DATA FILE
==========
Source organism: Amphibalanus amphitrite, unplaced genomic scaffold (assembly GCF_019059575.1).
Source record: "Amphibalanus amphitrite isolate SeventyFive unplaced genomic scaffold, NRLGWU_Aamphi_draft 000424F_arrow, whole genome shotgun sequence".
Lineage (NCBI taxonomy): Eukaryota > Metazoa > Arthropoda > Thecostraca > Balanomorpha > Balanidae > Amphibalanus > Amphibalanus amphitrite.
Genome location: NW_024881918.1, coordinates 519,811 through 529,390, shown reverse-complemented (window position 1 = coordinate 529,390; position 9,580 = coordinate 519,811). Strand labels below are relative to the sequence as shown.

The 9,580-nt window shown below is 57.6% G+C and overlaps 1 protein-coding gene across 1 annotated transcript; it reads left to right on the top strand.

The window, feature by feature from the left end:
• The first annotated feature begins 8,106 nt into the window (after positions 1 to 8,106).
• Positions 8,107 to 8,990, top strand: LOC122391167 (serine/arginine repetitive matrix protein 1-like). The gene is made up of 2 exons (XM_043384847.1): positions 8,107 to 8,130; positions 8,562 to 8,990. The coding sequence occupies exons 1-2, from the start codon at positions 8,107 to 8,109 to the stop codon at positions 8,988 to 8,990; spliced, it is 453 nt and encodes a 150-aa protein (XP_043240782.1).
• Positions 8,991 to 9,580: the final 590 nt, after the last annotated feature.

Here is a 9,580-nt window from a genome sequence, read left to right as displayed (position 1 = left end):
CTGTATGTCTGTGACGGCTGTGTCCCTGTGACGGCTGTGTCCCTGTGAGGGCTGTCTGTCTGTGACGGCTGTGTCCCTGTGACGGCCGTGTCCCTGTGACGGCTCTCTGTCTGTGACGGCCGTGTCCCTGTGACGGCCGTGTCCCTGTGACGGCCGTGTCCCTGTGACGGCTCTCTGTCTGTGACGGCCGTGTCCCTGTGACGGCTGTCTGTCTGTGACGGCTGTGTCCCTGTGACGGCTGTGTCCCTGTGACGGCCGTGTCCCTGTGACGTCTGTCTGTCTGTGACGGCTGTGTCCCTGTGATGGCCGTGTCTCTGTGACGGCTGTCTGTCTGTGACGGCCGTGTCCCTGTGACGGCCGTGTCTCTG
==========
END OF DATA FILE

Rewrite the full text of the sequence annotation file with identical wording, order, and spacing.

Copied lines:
Source organism: Amphibalanus amphitrite, unplaced genomic scaffold (assembly GCF_019059575.1).
Source record: "Amphibalanus amphitrite isolate SeventyFive unplaced genomic scaffold, NRLGWU_Aamphi_draft 000424F_arrow, whole genome shotgun sequence".
Lineage (NCBI taxonomy): Eukaryota > Metazoa > Arthropoda > Thecostraca > Balanomorpha > Balanidae > Amphibalanus > Amphibalanus amphitrite.
Genome location: NW_024881918.1, coordinates 519,811 through 529,390, shown reverse-complemented (window position 1 = coordinate 529,390; position 9,580 = coordinate 519,811). Strand labels below are relative to the sequence as shown.

The 9,580-nt window shown below is 57.6% G+C and overlaps 1 protein-coding gene across 1 annotated transcript; it reads left to right on the top strand.

The window, feature by feature from the left end:
• The first annotated feature begins 8,106 nt into the window (after positions 1 to 8,106).
• Positions 8,107 to 8,990, top strand: LOC122391167 (serine/arginine repetitive matrix protein 1-like). The gene is made up of 2 exons (XM_043384847.1): positions 8,107 to 8,130; positions 8,562 to 8,990. The coding sequence occupies exons 1-2, from the start codon at positions 8,107 to 8,109 to the stop codon at positions 8,988 to 8,990; spliced, it is 453 nt and encodes a 150-aa protein (XP_043240782.1).
• Positions 8,991 to 9,580: the final 590 nt, after the last annotated feature.

Here is a 9,580-nt window from a genome sequence, read left to right as displayed (position 1 = left end):
CTGTATGTCTGTGACGGCTGTGTCCCTGTGACGGCTGTGTCCCTGTGAGGGCTGTCTGTCTGTGACGGCTGTGTCCCTGTGACGGCCGTGTCCCTGTGACGGCTCTCTGTCTGTGACGGCCGTGTCCCTGTGACGGCCGTGTCCCTGTGACGGCCGTGTCCCTGTGACGGCTCTCTGTCTGTGACGGCCGTGTCCCTGTGACGGCTGTCTGTCTGTGACGGCTGTGTCCCTGTGACGGCTGTGTCCCTGTGACGGCCGTGTCCCTGTGACGTCTGTCTGTCTGTGACGGCTGTGTCCCTGTGATGGCCGTGTCTCTGTGACGGCTGTCTGTCTGTGACGGCCGTGTCCCTGTGACGGCCGTGTCTCTG